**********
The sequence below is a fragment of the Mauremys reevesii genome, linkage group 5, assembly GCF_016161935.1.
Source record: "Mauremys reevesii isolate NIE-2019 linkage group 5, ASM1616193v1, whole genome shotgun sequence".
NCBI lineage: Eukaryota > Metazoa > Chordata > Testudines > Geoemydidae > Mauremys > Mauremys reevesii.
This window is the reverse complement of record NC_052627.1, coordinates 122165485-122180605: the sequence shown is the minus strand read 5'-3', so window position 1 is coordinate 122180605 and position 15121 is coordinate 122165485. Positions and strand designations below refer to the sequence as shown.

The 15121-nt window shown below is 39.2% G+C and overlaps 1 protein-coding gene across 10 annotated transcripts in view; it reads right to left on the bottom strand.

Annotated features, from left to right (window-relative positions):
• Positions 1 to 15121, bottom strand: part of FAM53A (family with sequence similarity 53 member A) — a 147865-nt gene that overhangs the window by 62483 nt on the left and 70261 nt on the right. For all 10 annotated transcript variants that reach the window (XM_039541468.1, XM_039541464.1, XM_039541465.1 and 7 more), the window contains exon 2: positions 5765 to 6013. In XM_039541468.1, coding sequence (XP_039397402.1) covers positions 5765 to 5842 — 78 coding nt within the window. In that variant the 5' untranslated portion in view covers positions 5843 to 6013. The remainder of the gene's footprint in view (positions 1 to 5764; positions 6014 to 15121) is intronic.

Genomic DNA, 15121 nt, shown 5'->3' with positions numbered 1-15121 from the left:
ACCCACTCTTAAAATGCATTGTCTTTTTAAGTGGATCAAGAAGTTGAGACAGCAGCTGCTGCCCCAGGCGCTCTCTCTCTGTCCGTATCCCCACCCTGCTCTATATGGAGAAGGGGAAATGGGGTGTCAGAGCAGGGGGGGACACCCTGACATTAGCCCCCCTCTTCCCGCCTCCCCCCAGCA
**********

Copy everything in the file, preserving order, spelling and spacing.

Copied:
The sequence below is a fragment of the Mauremys reevesii genome, linkage group 5, assembly GCF_016161935.1.
Source record: "Mauremys reevesii isolate NIE-2019 linkage group 5, ASM1616193v1, whole genome shotgun sequence".
NCBI lineage: Eukaryota > Metazoa > Chordata > Testudines > Geoemydidae > Mauremys > Mauremys reevesii.
This window is the reverse complement of record NC_052627.1, coordinates 122165485-122180605: the sequence shown is the minus strand read 5'-3', so window position 1 is coordinate 122180605 and position 15121 is coordinate 122165485. Positions and strand designations below refer to the sequence as shown.

The 15121-nt window shown below is 39.2% G+C and overlaps 1 protein-coding gene across 10 annotated transcripts in view; it reads right to left on the bottom strand.

Annotated features, from left to right (window-relative positions):
• Positions 1 to 15121, bottom strand: part of FAM53A (family with sequence similarity 53 member A) — a 147865-nt gene that overhangs the window by 62483 nt on the left and 70261 nt on the right. For all 10 annotated transcript variants that reach the window (XM_039541468.1, XM_039541464.1, XM_039541465.1 and 7 more), the window contains exon 2: positions 5765 to 6013. In XM_039541468.1, coding sequence (XP_039397402.1) covers positions 5765 to 5842 — 78 coding nt within the window. In that variant the 5' untranslated portion in view covers positions 5843 to 6013. The remainder of the gene's footprint in view (positions 1 to 5764; positions 6014 to 15121) is intronic.

Genomic DNA, 15121 nt, shown 5'->3' with positions numbered 1-15121 from the left:
ACCCACTCTTAAAATGCATTGTCTTTTTAAGTGGATCAAGAAGTTGAGACAGCAGCTGCTGCCCCAGGCGCTCTCTCTCTGTCCGTATCCCCACCCTGCTCTATATGGAGAAGGGGAAATGGGGTGTCAGAGCAGGGGGGGACACCCTGACATTAGCCCCCCTCTTCCCGCCTCCCCCCAGCA